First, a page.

Cynthia Mog

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According to the Federal Trade Commission’s website, only products made with “all or virtually all” U.S. parts that are processed in the U.S. may bear the cherished Made in the USA label.   In addition, according to the FTC’s guidelines, products that include foreign parts, but that are assembled in the U.S., may bear an Assembled in the USA label.  Although the FTC does not appear to have guidelines on a Stays in the USA…
The Opportunity Zone program was created by the 2017 Tax Cuts and Jobs Act and is intended to increase investment in areas designated as Opportunity Zones (i.e., economically distressed communities).  The general idea behind the program (which we have previously written about here) is that investors are able to defer paying tax on gains from selling property by investing the proceeds from the sale into an Opportunity Zone Fund. The IRS recently issued much…
The IRS recently released a new Form 8038-G, which is the information return for issues of tax-exempt governmental bonds, and a new Form 8038, which is the information return for tax-exempt private activity bonds.  In addition, the IRS has released draft instructions for each form.  The revised forms are in part a response to changes made to the Internal Revenue Code by the Tax Cuts and Jobs Act (P.L. 115-97), which was signed into…
This past summer, I wrote a blog post showing how the sequestration rate, which reduces federal subsidy payments to issuers of “Direct Pay Bonds” (defined below), has generally been decreasing since the spending cuts enacted by the Budget Control Act of 2011 (“BCA”) began on March 1, 2013.  As a reminder, sequestration refers to the automatic, across-the-board spending cuts that apply to many of the federal government’s programs, projects and activities.  Issuers of “Direct Pay…
A few months ago, I wrote a blog post about a hospital that had its Section 501(c)(3) status revoked by the IRS. In that case, the IRS found that the hospital had committed willful and egregious violations of the Patient Protection and Affordable Care Act (the “ACA”).  For example, the hospital was not conducting a community health needs assessment every three years as required by the ACA, and was not shy about telling the IRS…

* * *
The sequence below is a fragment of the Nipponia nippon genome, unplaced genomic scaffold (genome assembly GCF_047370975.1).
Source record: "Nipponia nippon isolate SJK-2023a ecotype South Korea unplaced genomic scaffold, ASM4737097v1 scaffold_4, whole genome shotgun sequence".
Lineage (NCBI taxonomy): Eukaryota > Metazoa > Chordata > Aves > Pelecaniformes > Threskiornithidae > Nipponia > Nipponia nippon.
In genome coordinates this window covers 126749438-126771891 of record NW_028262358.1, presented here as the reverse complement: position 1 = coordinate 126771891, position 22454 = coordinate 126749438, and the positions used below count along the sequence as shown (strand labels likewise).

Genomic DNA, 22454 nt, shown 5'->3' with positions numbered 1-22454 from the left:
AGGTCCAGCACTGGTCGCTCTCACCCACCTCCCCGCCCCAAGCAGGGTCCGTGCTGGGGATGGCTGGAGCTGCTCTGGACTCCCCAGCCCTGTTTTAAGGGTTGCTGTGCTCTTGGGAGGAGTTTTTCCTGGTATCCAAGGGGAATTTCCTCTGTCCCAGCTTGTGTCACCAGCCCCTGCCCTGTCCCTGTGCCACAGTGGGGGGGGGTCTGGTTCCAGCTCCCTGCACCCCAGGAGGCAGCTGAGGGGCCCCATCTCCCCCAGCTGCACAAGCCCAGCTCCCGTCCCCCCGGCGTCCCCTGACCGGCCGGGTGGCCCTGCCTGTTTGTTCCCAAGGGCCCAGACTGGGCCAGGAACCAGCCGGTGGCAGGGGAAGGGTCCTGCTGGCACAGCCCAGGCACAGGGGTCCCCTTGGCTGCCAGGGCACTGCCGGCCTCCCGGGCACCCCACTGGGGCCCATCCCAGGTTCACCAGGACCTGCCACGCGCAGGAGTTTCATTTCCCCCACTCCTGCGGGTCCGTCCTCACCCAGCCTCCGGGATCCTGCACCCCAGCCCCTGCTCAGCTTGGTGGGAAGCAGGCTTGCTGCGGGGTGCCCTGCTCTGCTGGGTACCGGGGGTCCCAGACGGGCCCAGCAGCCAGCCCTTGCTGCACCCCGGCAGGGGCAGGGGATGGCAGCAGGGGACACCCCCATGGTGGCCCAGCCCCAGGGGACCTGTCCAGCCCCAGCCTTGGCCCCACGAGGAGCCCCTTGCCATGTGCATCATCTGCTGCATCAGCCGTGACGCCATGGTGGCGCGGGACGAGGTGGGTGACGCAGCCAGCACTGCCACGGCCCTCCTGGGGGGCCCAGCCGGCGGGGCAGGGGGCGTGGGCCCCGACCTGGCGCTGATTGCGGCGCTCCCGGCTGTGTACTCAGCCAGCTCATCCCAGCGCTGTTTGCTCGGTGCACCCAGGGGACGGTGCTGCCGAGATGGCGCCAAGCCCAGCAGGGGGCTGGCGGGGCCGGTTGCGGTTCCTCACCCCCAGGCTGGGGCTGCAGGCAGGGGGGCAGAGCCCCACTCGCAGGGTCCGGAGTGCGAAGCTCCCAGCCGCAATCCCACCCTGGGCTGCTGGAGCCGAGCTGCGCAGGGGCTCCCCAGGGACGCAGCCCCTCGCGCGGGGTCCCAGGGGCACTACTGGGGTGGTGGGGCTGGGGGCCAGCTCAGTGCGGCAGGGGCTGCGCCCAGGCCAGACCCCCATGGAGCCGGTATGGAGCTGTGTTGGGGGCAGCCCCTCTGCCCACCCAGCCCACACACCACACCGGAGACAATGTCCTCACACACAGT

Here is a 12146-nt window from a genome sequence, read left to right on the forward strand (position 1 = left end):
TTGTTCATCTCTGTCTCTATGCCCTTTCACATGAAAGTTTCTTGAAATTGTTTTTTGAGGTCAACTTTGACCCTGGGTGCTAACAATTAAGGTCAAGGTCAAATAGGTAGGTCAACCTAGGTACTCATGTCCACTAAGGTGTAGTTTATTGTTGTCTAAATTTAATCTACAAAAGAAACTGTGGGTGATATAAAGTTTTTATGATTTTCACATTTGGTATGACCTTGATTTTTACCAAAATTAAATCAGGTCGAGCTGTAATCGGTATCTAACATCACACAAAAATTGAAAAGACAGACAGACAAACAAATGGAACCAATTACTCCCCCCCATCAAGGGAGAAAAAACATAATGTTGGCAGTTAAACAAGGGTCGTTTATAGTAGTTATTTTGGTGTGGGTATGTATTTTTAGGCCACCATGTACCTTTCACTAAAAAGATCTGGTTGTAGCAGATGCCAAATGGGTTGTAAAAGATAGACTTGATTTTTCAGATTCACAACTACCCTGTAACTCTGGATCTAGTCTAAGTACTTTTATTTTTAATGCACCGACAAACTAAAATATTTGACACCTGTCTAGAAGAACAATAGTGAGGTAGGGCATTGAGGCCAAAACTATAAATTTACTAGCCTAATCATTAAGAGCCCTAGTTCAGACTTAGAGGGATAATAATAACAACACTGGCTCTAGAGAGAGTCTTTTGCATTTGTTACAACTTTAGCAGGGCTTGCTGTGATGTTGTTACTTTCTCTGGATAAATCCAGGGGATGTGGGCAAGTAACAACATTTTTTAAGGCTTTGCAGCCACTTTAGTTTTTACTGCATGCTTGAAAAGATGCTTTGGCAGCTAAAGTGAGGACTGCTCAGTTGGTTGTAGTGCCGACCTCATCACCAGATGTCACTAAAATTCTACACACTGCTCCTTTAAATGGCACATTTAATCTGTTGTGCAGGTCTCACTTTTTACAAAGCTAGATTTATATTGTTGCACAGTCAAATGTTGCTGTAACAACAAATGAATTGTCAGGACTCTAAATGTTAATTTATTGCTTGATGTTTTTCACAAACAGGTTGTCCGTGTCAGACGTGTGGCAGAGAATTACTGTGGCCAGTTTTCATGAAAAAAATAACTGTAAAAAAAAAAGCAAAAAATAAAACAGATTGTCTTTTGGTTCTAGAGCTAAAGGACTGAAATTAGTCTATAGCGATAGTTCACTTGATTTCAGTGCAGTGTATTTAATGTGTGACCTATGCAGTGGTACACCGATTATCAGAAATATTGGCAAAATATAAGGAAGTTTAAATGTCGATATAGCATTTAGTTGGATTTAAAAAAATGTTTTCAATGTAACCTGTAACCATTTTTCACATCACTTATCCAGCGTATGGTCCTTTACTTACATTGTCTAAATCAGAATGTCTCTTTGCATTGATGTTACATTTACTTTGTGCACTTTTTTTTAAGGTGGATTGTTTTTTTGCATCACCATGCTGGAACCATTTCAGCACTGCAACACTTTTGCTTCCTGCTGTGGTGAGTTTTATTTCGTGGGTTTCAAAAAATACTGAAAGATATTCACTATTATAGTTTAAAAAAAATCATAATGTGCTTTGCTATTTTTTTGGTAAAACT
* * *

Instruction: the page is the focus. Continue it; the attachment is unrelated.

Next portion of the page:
Over the last six weeks, my colleagues have posted numerous insightful posts about the various tax bills’ impact on tax-advantaged bonds (see here, here and here).   For our readers who have been entirely consumed by those provisions of the bill, I thought it would be helpful to highlight some of the other provisions of the joint House/Senate tax bill released on December 15. Thus, below is a very brief summary of some of…
A few years ago, I wrote two blog posts (#1 and #2) regarding the likely penalties that a hospital qualifying for Section 501(c)(3) status (a “501(c)(3) hospital”) would incur if it failed to comply with the Patient Protection and Affordable Care Act (“ACA”) provisions set forth in Section 501(r) of the Internal Revenue Code of 1986, as amended.  In sum, there are three levels of penalties for three levels of violations.  Minor violations of…
In contrast to the theme song, “Movin’ on Up”, from the 1970s sitcom The Jeffersons, sometimes “moving on down” is better in certain circumstances. For example, it is preferable when discussing the sequestration rate for direct pay bonds.  Since sequestration began during the fiscal year ending September 30, 2013, the sequestration rate (i.e., the portion that the Federal government will not pay) has generally been going down. The IRS just announced that the 6.6% haircut…
A few years ago, I wrote a blog post entitled “The P3 Wars”  in which I provided a brief explanation of how a P3 (i.e., a public-private partnership) works, and the general arguments for and against the use of P3s.  More recently, President Trump proposed a $1 trillion U.S. infrastructure plan that likely includes the use of P3s.  Although no details of his plan have been released, Elaine Chao, his Secretary of Transportation, recently…